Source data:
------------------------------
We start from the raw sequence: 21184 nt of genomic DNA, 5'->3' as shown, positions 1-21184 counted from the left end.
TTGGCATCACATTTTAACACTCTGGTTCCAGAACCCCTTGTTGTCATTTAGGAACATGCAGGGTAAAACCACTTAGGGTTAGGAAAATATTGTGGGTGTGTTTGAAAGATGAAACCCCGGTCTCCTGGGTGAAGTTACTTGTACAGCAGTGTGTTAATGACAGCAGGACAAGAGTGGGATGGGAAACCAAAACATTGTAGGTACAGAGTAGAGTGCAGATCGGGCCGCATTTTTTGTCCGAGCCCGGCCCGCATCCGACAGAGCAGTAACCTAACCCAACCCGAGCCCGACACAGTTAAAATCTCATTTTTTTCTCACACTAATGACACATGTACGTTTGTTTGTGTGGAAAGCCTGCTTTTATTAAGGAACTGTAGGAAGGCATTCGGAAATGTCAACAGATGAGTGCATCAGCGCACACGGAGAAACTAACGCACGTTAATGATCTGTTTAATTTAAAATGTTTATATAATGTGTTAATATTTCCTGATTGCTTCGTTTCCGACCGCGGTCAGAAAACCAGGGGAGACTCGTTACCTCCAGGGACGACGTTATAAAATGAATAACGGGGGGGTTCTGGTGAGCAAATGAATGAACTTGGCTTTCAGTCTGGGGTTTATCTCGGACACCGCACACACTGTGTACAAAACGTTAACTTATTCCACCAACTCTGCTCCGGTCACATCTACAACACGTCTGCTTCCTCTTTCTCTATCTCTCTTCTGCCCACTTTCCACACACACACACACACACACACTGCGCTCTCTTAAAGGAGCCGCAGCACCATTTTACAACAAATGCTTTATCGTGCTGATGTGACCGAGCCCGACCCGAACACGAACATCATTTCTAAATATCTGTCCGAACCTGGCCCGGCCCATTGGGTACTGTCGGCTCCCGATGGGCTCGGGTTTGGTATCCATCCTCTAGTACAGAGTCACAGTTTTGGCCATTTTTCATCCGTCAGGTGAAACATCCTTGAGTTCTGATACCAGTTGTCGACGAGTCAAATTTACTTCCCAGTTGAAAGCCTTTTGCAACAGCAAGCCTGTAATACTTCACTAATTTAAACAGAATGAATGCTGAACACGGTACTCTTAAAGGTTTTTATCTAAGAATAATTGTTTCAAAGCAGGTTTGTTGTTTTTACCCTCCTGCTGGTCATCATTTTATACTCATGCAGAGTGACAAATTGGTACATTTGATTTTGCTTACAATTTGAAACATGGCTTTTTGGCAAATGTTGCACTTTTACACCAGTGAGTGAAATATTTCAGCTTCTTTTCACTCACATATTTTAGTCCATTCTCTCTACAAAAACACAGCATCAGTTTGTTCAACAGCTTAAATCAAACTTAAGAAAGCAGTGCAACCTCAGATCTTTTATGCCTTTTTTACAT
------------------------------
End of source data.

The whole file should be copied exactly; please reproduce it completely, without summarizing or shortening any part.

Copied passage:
We start from the raw sequence: 21184 nt of genomic DNA, 5'->3' as shown, positions 1-21184 counted from the left end.
TTGGCATCACATTTTAACACTCTGGTTCCAGAACCCCTTGTTGTCATTTAGGAACATGCAGGGTAAAACCACTTAGGGTTAGGAAAATATTGTGGGTGTGTTTGAAAGATGAAACCCCGGTCTCCTGGGTGAAGTTACTTGTACAGCAGTGTGTTAATGACAGCAGGACAAGAGTGGGATGGGAAACCAAAACATTGTAGGTACAGAGTAGAGTGCAGATCGGGCCGCATTTTTTGTCCGAGCCCGGCCCGCATCCGACAGAGCAGTAACCTAACCCAACCCGAGCCCGACACAGTTAAAATCTCATTTTTTTCTCACACTAATGACACATGTACGTTTGTTTGTGTGGAAAGCCTGCTTTTATTAAGGAACTGTAGGAAGGCATTCGGAAATGTCAACAGATGAGTGCATCAGCGCACACGGAGAAACTAACGCACGTTAATGATCTGTTTAATTTAAAATGTTTATATAATGTGTTAATATTTCCTGATTGCTTCGTTTCCGACCGCGGTCAGAAAACCAGGGGAGACTCGTTACCTCCAGGGACGACGTTATAAAATGAATAACGGGGGGGTTCTGGTGAGCAAATGAATGAACTTGGCTTTCAGTCTGGGGTTTATCTCGGACACCGCACACACTGTGTACAAAACGTTAACTTATTCCACCAACTCTGCTCCGGTCACATCTACAACACGTCTGCTTCCTCTTTCTCTATCTCTCTTCTGCCCACTTTCCACACACACACACACACACACACTGCGCTCTCTTAAAGGAGCCGCAGCACCATTTTACAACAAATGCTTTATCGTGCTGATGTGACCGAGCCCGACCCGAACACGAACATCATTTCTAAATATCTGTCCGAACCTGGCCCGGCCCATTGGGTACTGTCGGCTCCCGATGGGCTCGGGTTTGGTATCCATCCTCTAGTACAGAGTCACAGTTTTGGCCATTTTTCATCCGTCAGGTGAAACATCCTTGAGTTCTGATACCAGTTGTCGACGAGTCAAATTTACTTCCCAGTTGAAAGCCTTTTGCAACAGCAAGCCTGTAATACTTCACTAATTTAAACAGAATGAATGCTGAACACGGTACTCTTAAAGGTTTTTATCTAAGAATAATTGTTTCAAAGCAGGTTTGTTGTTTTTACCCTCCTGCTGGTCATCATTTTATACTCATGCAGAGTGACAAATTGGTACATTTGATTTTGCTTACAATTTGAAACATGGCTTTTTGGCAAATGTTGCACTTTTACACCAGTGAGTGAAATATTTCAGCTTCTTTTCACTCACATATTTTAGTCCATTCTCTCTACAAAAACACAGCATCAGTTTGTTCAACAGCTTAAATCAAACTTAAGAAAGCAGTGCAACCTCAGATCTTTTATGCCTTTTTTACAT